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How carers found out about supported decision making mechanisms
The importance of ‘insight’
Losing or gaining control


Tracey said she thought supported decision making and a ‘collaborative care team’ were ‘vital’ for recovery.

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How carers found out about supported decision making mechanisms

In order for carers to make informed use of supported decision making mechanisms such as advance statements and nominated persons to help support the person being cared for, they must first be aware that the mechanisms exist. Of the carers interviewed, a few were well informed, some had partial knowledge, and many heard about the mechanisms and the Mental Health Act (2014) for the first time when we interviewed them. Those who knew about the Act had mixed views. For Rowan, the new laws allowed more ‘input’ from the carer than in the past: ‘people are taking carers a little bit more seriously now than they ever did, because it’s legislated… they’re trusting carers more, I think’. However, Marta described how she and other carers felt the legislative changes were going to make things ‘more difficult’ for carers: ‘already the carers did say, you know, that they all feel it’s in favour of the consumer and there’s nothing in it for the carer, I would say, nothing’.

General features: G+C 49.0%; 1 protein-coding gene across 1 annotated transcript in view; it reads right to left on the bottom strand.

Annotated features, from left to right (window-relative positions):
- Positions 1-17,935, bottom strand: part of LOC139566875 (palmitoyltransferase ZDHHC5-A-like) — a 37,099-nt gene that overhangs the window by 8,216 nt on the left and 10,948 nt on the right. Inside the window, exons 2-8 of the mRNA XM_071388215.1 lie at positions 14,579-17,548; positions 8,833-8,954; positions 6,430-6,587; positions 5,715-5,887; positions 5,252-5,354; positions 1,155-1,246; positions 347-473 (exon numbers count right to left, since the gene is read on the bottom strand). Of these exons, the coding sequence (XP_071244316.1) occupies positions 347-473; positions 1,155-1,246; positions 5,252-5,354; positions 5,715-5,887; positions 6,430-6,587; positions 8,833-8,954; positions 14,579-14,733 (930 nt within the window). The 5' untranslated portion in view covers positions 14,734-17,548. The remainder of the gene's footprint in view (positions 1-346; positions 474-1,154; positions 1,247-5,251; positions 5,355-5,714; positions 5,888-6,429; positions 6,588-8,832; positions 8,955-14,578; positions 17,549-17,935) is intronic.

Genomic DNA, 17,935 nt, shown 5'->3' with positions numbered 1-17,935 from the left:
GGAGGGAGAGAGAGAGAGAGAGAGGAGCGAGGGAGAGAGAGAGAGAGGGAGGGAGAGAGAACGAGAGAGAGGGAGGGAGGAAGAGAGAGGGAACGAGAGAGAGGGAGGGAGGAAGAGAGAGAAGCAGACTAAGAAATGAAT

People we interviewed who already knew about advance statements and nominated persons said they found out about them through mental health organisations, carer support groups, the internet and through work. None of the carers we interviewed said they learned about these mechanisms from the person cared for’s treating mental health practitioners. Katherine attended ‘talks’ on nominated persons put on by a carer support group, while Elena and Alexia, who worked in the mental health system as carer consultants, found out about the mechanisms through their paid and voluntary work. Rowan said he came across information about them on ‘the Victorian State Government’s website’.

Lisa told her brother about advance statements after she went to a ‘focus group’ on them run by a mental health organisation.

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Jeannie first heard about nominated persons when her son appointed her as his nominated person on ‘paperwork’ he filled out when he was admitted to a mental health unit.

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The importance of ‘insight’

Many people thought the usefulness of advance statements or nominated persons for assisting carers to support the people they cared for depended on whether or not the person cared for had ‘insight’, as Kate put it, into their mental health. Some said the mechanisms might, in Alexia’s words, ‘work’ for people diagnosed with ‘mental illness’ who had come to an ‘acceptance’, as Kate described it, of their mental health problems. However, a few, like Sasha, felt the mechanisms would help her support her son even though she thought he had ‘no insight’ into his ‘own mental health’.